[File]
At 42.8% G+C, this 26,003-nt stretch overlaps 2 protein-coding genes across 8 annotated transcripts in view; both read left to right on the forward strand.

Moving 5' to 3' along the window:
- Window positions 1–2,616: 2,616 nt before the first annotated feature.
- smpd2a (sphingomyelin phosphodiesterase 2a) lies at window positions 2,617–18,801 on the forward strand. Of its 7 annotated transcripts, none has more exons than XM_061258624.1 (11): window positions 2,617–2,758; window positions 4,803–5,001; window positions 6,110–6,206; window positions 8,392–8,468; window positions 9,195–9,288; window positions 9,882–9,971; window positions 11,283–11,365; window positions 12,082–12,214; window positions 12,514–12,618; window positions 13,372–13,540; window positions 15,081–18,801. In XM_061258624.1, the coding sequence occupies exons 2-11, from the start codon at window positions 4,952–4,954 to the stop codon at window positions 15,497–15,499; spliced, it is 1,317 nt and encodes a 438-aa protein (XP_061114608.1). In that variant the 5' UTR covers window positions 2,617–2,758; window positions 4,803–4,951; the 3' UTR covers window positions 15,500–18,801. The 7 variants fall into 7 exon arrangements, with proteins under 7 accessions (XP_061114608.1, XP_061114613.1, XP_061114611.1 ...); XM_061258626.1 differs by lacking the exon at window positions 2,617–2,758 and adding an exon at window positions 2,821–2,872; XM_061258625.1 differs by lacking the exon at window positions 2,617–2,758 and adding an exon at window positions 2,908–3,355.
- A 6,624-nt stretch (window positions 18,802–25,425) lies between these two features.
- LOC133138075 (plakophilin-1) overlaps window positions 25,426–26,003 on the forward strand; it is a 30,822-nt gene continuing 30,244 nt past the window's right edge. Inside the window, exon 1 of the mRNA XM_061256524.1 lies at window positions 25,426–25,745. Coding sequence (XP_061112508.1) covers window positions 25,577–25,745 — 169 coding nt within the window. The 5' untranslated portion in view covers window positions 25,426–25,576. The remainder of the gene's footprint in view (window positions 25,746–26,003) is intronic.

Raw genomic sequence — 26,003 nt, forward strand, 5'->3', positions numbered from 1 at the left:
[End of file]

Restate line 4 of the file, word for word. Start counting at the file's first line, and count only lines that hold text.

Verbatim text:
- smpd2a (sphingomyelin phosphodiesterase 2a) lies at window positions 2,617–18,801 on the forward strand. Of its 7 annotated transcripts, none has more exons than XM_061258624.1 (11): window positions 2,617–2,758; window positions 4,803–5,001; window positions 6,110–6,206; window positions 8,392–8,468; window positions 9,195–9,288; window positions 9,882–9,971; window positions 11,283–11,365; window positions 12,082–12,214; window positions 12,514–12,618; window positions 13,372–13,540; window positions 15,081–18,801. In XM_061258624.1, the coding sequence occupies exons 2-11, from the start codon at window positions 4,952–4,954 to the stop codon at window positions 15,497–15,499; spliced, it is 1,317 nt and encodes a 438-aa protein (XP_061114608.1). In that variant the 5' UTR covers window positions 2,617–2,758; window positions 4,803–4,951; the 3' UTR covers window positions 15,500–18,801. The 7 variants fall into 7 exon arrangements, with proteins under 7 accessions (XP_061114608.1, XP_061114613.1, XP_061114611.1 ...); XM_061258626.1 differs by lacking the exon at window positions 2,617–2,758 and adding an exon at window positions 2,821–2,872; XM_061258625.1 differs by lacking the exon at window positions 2,617–2,758 and adding an exon at window positions 2,908–3,355.